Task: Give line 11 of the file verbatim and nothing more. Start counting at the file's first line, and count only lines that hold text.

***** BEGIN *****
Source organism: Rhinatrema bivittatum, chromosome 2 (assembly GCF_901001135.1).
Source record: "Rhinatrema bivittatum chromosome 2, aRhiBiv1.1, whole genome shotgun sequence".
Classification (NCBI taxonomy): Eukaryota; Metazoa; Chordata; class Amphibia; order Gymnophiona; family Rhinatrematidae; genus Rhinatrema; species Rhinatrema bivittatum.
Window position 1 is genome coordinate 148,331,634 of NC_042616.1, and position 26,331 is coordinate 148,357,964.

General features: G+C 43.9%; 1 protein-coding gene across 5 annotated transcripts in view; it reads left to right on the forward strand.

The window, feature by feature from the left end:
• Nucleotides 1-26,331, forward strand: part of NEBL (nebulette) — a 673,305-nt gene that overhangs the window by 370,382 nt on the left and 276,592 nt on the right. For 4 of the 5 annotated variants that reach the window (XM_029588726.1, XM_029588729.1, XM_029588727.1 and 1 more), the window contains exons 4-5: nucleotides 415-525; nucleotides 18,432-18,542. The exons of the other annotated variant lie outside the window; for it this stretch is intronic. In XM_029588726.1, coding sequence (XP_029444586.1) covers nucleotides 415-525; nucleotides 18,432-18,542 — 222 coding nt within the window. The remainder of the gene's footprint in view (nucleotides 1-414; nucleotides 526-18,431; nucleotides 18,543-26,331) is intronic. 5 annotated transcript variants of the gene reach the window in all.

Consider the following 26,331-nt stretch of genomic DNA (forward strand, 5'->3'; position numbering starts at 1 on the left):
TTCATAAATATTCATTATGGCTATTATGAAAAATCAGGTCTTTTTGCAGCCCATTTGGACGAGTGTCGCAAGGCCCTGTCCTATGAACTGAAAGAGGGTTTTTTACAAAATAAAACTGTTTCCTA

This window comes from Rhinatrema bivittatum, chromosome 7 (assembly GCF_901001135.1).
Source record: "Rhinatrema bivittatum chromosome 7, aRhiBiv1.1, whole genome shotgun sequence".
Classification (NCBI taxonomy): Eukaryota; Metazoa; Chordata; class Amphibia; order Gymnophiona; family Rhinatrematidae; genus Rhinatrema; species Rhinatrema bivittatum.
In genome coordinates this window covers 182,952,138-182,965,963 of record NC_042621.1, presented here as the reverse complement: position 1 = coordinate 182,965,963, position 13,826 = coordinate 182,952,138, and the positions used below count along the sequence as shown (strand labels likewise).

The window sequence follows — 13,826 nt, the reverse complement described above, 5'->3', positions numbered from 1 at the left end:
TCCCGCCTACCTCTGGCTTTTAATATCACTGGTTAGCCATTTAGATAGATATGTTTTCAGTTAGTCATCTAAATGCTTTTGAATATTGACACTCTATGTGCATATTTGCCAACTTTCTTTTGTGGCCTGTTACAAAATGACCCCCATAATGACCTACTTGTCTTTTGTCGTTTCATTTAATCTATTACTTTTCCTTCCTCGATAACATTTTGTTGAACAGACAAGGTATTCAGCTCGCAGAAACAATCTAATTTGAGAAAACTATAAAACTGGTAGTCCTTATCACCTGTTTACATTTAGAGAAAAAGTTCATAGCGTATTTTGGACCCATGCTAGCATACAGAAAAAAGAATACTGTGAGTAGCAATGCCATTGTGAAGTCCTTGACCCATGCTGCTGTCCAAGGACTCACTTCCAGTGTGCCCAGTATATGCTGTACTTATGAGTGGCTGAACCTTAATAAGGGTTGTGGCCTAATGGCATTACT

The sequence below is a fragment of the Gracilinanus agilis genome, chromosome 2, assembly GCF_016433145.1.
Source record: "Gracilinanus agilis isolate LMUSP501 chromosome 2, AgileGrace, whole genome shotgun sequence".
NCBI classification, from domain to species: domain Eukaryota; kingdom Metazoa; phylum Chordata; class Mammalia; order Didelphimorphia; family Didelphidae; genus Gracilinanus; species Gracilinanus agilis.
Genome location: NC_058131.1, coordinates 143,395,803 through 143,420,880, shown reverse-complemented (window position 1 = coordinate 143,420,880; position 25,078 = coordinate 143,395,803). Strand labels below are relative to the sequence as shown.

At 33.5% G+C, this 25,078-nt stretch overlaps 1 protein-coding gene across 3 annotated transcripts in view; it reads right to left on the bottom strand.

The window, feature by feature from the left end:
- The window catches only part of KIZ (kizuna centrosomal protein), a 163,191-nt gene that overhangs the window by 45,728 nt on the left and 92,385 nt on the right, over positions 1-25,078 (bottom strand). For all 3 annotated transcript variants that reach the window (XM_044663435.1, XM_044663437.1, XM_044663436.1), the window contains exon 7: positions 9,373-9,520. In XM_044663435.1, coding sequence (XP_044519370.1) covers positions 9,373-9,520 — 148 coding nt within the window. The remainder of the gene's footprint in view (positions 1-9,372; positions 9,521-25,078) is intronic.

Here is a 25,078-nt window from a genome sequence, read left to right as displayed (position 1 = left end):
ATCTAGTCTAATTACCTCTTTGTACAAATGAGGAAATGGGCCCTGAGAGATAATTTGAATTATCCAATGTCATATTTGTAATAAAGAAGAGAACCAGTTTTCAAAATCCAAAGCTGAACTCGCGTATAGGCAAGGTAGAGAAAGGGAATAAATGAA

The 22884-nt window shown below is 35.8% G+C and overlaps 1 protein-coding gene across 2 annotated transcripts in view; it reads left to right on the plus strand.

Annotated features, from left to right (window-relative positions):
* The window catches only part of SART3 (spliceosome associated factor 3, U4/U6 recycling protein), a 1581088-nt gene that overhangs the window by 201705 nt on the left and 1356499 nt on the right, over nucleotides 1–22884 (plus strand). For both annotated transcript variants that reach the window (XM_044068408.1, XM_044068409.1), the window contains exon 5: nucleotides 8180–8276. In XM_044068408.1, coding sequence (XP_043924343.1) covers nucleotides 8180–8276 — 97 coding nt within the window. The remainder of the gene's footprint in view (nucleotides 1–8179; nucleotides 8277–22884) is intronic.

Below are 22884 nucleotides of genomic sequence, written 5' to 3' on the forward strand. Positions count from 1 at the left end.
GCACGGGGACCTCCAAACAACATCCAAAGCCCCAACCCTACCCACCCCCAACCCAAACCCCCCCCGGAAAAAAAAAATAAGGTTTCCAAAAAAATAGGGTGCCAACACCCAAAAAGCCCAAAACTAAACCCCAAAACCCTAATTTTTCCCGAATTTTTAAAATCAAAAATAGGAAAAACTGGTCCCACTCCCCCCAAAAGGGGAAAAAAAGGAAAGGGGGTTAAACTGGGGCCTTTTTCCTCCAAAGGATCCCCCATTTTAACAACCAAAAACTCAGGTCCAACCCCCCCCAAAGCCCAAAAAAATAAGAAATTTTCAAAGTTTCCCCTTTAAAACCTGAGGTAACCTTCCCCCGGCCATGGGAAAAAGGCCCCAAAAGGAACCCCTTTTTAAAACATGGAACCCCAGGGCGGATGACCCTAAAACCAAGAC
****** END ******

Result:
Source record: "Rhinatrema bivittatum chromosome 7, aRhiBiv1.1, whole genome shotgun sequence".